Cave In Cullercoats, Tyne And Wear
Caves at Cullercoats Bay known locally as Fairies Caves.
Cullercoats might be overlooked for it's neighbouring towns of Tynemouth and Whitley Bay, but there are a few gems to see if you know where to look. You can find Cullercoats Caves at the base of the cliffs at Cullercoats Bay when the tide is out (best to check tide times before you visit!).
The Bay itself is a small crescent shaped beach with piers at either end and is a popular spot for a dip in the sea. The bay is also home to the Lifeboat Station and the Dove Marine Laboratory which are worth a quick visit too. On the south side of the bay, you can also find Cullercoats Arch which is a photogenic, naturally formed arch and is often spotted on Instagram.
The caves are known locally as Fairies Caves, however, we aren't sure why. If anyone has any information on this, we would love to know! Perhaps it was just a fancy story to pull the tourists away from Tynemouth?
The Caves are made from yellow sandstone which is a very soft material and there are lots of fractures in the cliffs, which has caused the caves to form. On top of the sandstone is 1.5m thick laminated Marl Slate, which is rich in fish fossils. The slate is older than all of the FN team put together and was formed around 270 million years ago.
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Turn left out of the car park and the caves are around 0.5km away. They can only be accessed when the tide is out.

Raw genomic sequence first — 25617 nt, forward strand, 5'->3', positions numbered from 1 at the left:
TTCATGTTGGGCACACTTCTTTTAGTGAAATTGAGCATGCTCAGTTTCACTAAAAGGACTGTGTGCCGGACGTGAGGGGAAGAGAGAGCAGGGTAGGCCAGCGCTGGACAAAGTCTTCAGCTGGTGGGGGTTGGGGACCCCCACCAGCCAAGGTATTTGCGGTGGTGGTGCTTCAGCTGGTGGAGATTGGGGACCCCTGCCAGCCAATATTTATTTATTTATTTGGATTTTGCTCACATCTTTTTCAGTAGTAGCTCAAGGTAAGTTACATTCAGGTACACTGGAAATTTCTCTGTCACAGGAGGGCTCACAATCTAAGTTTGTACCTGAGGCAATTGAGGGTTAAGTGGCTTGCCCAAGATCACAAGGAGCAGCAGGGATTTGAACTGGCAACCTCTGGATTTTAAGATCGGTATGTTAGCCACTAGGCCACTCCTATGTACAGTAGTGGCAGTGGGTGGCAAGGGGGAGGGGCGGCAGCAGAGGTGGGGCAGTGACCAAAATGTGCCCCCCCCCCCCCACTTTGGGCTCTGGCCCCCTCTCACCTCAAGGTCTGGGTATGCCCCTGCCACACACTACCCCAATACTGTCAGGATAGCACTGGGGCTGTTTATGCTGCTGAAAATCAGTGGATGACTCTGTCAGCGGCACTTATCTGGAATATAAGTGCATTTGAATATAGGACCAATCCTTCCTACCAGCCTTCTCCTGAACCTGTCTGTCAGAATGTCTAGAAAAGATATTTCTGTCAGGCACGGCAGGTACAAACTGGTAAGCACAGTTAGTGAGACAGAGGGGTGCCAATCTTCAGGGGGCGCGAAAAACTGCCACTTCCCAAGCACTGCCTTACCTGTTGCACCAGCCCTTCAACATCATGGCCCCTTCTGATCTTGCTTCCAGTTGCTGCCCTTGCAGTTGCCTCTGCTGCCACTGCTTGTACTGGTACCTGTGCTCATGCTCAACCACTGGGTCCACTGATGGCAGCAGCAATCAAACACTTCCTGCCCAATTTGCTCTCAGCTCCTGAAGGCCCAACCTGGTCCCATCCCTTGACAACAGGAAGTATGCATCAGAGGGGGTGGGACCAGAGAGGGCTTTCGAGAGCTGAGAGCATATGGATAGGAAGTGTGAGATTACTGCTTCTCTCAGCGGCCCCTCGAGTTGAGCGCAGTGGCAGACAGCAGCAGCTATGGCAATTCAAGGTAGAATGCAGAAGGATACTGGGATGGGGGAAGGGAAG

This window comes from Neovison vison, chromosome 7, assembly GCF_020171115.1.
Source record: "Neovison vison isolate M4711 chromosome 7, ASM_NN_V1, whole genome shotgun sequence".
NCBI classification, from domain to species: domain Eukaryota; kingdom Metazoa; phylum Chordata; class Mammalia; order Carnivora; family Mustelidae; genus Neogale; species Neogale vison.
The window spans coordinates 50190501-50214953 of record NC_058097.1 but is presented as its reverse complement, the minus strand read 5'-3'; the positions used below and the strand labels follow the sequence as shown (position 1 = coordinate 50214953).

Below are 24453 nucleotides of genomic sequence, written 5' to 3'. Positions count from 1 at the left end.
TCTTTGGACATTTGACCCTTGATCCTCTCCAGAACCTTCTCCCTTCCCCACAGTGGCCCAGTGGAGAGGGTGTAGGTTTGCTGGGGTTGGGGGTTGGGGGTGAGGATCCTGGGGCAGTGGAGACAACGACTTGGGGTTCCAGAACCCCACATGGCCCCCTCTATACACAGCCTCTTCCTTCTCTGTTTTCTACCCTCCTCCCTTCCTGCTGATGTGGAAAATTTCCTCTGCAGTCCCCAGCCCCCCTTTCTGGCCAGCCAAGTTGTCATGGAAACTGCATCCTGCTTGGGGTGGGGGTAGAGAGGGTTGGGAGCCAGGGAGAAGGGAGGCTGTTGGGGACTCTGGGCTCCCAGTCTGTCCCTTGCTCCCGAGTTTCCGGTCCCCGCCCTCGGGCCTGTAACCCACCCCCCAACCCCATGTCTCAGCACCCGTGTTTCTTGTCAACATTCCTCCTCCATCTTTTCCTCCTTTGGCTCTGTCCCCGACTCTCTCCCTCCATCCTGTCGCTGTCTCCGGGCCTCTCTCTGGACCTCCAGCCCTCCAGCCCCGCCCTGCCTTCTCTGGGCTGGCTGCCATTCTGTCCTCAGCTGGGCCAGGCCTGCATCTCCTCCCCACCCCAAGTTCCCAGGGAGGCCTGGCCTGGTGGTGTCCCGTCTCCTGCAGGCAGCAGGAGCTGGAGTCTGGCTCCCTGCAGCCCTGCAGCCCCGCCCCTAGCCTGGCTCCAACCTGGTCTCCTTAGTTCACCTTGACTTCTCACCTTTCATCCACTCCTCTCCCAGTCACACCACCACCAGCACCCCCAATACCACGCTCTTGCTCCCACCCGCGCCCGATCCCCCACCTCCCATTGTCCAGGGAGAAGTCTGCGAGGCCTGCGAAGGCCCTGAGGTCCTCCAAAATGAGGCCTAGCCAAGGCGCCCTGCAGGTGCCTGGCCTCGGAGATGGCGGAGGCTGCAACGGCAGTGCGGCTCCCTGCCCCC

Place contributed by Sandra Clemens
I love the great outdoors and have been a National Trust & English Heritage member for years. I also love going off the beaten track and finding places like Sharp's Folly or Rothley Castle which are hidden gems in Northumberland. My favourite recent hike was climbing Red Screes in the Lake District on a whim, not fully grasping how high 776m was. It was still an achievement to conquer a Wainwright walk and I hope to do more one day.
A 19th Century, Grade II listed, Lifeboat Station situated on the beautiful horseshoe bay at Cullercoats.
A natural tidal pool in Cullecoats that was expanded for swimmers in the 19th century.
Situated in Holburn, St Cuthbert either lived in this cave as a hermit or his body was laid to rest here by monks escpaing from the vikings!
A natural cave modified into a place for swimmers to get changed in the 18th century.